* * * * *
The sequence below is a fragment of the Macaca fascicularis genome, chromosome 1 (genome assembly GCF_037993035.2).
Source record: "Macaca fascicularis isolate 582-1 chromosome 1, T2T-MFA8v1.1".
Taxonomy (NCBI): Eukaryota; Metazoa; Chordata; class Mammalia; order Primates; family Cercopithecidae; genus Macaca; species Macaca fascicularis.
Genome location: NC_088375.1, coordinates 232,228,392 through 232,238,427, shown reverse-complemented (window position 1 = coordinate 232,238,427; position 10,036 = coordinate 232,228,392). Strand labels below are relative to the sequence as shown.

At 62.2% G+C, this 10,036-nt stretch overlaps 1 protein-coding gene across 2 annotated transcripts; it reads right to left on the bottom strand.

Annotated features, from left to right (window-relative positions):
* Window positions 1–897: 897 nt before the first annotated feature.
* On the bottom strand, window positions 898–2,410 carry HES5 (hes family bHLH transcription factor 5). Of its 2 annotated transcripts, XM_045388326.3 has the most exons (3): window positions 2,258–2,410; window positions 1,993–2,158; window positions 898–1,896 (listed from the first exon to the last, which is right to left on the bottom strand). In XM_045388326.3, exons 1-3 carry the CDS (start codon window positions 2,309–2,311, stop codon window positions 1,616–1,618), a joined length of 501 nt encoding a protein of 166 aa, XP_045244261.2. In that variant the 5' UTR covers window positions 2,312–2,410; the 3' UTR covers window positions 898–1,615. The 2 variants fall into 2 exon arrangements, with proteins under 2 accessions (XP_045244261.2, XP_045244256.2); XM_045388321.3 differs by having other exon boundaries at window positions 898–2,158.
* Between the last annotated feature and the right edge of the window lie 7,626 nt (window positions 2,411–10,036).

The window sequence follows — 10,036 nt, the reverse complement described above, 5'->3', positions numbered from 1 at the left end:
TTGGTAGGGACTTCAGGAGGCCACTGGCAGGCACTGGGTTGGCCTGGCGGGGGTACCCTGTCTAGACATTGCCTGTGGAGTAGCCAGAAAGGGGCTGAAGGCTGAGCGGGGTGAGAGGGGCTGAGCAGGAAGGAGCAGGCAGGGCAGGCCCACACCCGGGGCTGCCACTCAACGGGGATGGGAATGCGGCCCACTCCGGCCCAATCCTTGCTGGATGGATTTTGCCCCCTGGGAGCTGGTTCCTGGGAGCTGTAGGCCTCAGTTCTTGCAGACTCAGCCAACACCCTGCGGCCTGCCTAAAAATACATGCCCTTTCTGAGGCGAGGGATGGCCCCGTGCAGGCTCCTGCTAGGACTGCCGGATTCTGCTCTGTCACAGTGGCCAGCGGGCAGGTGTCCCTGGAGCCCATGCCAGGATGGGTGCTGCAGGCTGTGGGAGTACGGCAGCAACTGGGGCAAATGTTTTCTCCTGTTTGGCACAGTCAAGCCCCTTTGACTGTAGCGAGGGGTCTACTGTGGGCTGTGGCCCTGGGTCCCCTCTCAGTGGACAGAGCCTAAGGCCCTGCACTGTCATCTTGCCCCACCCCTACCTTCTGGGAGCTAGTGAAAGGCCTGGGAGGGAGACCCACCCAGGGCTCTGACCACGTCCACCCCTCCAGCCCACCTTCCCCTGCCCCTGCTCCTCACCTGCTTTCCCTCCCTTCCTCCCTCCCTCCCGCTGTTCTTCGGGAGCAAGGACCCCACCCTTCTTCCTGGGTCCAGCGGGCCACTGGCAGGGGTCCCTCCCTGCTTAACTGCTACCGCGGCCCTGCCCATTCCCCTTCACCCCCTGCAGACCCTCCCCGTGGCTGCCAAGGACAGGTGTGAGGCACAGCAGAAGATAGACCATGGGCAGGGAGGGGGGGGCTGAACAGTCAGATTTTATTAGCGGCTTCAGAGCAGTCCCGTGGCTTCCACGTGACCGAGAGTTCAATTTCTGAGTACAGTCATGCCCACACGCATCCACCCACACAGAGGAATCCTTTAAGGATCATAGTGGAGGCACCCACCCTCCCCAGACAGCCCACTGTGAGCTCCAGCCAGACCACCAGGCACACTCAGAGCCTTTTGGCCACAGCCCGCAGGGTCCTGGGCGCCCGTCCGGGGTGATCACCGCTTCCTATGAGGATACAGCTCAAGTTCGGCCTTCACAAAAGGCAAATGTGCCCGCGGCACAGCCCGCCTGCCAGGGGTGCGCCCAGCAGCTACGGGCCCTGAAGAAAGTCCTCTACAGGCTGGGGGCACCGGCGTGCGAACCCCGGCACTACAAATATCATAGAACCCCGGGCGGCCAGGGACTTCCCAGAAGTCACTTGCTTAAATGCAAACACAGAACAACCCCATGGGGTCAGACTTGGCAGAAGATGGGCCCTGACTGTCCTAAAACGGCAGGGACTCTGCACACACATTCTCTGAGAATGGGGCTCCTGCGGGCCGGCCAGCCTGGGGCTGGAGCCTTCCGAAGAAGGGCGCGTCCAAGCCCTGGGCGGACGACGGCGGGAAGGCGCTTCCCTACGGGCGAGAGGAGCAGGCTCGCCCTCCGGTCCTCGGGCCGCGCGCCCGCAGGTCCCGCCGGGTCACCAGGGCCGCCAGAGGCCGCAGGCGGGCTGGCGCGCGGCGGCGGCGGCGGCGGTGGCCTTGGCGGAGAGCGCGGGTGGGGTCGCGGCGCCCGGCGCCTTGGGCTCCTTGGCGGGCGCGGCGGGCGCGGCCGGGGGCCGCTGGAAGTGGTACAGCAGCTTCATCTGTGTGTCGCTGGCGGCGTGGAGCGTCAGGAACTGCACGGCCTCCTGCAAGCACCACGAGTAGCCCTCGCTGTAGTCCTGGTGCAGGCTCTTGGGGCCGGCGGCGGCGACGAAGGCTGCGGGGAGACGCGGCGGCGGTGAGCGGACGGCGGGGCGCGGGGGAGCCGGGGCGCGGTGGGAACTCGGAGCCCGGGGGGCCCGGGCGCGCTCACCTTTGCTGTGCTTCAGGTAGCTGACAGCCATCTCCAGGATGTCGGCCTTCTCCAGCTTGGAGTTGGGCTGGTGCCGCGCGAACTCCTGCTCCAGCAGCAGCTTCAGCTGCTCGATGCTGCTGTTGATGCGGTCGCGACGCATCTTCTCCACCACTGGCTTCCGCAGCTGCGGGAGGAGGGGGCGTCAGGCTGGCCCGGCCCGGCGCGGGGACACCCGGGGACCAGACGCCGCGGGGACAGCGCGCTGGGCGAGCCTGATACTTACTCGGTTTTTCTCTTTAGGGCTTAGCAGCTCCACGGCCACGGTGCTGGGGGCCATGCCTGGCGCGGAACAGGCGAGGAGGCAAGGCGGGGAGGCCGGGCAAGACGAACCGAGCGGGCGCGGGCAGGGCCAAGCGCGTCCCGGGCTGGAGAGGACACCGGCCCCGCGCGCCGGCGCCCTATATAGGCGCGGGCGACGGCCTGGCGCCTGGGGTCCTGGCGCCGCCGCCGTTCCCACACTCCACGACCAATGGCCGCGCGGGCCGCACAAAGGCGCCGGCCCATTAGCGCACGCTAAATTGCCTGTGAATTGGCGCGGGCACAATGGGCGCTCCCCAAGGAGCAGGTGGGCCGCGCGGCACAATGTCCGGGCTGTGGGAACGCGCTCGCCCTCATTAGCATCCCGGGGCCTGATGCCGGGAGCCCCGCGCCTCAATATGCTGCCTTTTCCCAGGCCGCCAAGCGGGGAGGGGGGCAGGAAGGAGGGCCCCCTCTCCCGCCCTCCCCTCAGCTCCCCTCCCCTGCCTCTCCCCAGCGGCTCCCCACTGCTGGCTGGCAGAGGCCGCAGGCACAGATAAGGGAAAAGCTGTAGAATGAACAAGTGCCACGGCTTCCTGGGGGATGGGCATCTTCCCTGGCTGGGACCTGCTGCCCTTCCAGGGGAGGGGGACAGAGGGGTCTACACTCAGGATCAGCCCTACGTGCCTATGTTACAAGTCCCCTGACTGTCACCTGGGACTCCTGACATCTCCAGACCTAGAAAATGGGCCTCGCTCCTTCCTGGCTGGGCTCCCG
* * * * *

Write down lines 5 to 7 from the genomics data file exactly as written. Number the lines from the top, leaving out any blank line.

At 62.2% G+C, this 10,036-nt stretch overlaps 1 protein-coding gene across 2 annotated transcripts; it reads right to left on the bottom strand.

Annotated features, from left to right (window-relative positions):
* Window positions 1–897: 897 nt before the first annotated feature.